At the moment, US politicians are lining up in droves to seek the coveted Presidential seat in the White House, and yet public faith in government institutions are at the lowest in decades. In an attempt to revive citizen participation, many candidates are slapping on new faces, new words, and new labels like ‘restore,’ ‘defend’ or ‘grassroots.’ But despite their tries to enfranchise a disenchanted public, they can’t hide the fact that politics hardly changes society more than a couple laws at a time and a couple new faces in a term, and especially in international economic turmoil that is still unraveling in Argentina, Greece, and the US Puerto Rico, people are not finding the serious political and economic answers they’re seeking.
But something integral is seething at the heart of “Ulterior States,” Tomer Kantor’s latest documentary. As a compilation of his interviews and videography over the past three years, what is so striking about this film is its almost pure kineticism in direction and concept. Full of latent energy, this film seriously stands uniquely apart from its contemporaries in the blockchain film space. To Kantor’s benefit, I think that’s the point. Where other filmmakers have been too cautious in their footing, he set his foot down.
The film is radical in every sense of the word – it doesn’t toy around with definitions and who people are, but instead strikes deep into the philosophical underpinnings of blockchain technology, a topic treated with general trepidation in “The Rise and Rise of Bitcoin” (2014). Instead, Tomer Kantor is fearless, expressing a level of depth regarding the nature of the State, institutional injustice, power structures, and society.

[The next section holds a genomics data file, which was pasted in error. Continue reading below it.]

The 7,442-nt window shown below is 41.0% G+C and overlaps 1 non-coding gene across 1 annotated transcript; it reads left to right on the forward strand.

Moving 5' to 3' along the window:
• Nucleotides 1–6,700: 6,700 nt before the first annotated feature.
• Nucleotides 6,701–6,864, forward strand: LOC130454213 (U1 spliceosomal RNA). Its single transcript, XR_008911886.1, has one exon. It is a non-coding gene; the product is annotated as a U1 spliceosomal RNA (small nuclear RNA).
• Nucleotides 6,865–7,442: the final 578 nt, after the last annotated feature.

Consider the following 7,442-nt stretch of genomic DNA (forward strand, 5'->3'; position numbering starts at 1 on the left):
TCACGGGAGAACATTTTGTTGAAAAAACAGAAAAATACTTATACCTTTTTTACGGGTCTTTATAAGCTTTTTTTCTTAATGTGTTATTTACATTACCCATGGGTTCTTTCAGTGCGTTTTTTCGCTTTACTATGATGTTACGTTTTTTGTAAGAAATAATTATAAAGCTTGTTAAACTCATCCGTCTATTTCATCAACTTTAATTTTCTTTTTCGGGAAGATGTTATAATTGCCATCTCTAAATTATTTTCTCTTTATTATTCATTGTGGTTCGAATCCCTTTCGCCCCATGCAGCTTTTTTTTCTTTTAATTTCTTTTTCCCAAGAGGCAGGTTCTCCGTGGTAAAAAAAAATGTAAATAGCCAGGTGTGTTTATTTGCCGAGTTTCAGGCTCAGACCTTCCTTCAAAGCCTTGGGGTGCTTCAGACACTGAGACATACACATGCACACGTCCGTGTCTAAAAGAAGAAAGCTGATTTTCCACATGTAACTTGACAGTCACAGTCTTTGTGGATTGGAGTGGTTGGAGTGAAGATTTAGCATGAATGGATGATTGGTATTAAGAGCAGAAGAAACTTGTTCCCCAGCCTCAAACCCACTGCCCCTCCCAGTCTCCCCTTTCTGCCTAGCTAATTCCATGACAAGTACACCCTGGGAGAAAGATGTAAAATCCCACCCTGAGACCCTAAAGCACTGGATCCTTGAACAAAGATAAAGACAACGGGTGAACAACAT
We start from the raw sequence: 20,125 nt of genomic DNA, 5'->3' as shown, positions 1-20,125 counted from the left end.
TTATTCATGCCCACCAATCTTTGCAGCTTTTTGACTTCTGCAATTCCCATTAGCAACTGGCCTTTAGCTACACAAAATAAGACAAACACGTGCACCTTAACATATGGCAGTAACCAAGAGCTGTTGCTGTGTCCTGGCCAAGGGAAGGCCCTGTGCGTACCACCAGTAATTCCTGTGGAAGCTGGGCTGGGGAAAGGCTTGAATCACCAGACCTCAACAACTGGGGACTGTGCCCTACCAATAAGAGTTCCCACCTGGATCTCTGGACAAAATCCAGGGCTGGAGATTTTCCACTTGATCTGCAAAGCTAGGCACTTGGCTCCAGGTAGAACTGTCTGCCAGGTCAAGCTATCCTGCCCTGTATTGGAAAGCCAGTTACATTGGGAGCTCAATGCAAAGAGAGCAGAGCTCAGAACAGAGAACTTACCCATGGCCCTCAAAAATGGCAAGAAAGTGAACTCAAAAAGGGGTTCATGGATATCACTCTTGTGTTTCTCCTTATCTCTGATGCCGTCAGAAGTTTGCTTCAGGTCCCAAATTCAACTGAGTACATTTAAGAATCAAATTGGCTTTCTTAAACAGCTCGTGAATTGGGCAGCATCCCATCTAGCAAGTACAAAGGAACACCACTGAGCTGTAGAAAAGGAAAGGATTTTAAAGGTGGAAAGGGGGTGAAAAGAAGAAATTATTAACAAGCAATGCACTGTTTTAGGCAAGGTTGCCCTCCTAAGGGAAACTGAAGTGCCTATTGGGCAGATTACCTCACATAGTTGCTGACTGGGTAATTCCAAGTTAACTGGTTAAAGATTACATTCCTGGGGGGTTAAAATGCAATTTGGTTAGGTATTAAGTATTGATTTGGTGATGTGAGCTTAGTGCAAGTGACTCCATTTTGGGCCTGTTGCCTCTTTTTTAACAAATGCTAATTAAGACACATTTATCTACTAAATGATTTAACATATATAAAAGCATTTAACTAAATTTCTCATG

In his previous short film “Bitcoin in Kenya,” Kantor was relentless as a documentarian, positing upfront that the hype of cryptocurrency potential in the African nation was mainly just that: hype. Instead of providing an easy listen, he poses a complex question about life in developing nations and the role of blockchain technology in a market dominated by a State-sponsored tech-sphere. It’s not simple, and it’s not shiny, but it reflects a visceral and intellectual understanding.
In “Ulterior States,” Kantor took a similar approach, acknowledging both the revolutionary implications of the blockchain as well as the near impossibility of a quick and painless political and monetary transition. It’s a complicated topic that he does justice. But that, in itself, is a caveat. Because the film is so patient, because the film is so intricate in execution, it finds itself to be a difficult piece for a global audience. It’s elusive in a way that is jarring and yet so dense; it’s certainly not introductory material.
And yet, any audience can recognize and feel the sense of unavoidable uprising that is so pertinent and so pervasive to the discussion – be it the soft-spoken words of Andreas Antonopolous or the chilling footage of Aaron Swartz, something about this film is so irresistibly thought-provoking. It reminds us that the original intent of Bitcoin was not simply meant for an accumulative assimilation, but was an experiment meant to radically change the structure of State and society.
The scope of the subject matter and the people involved carries an energy that is so present, yet so withheld. Kantor continues this tension by refusing to contextualize anything; no one has their name typed onto the screen, no geographical locations are expressly identified, even the interviews are shot with nondescript backgrounds, sometimes in front of a black curtain. It feels subversive and underground, covert inside the 1s and 0s of the internet, caught in a cultural revolution of information and technology that is everywhere and nowhere at the same time. Indeed, we live in an ulterior state.
What do you think of Ulterior States?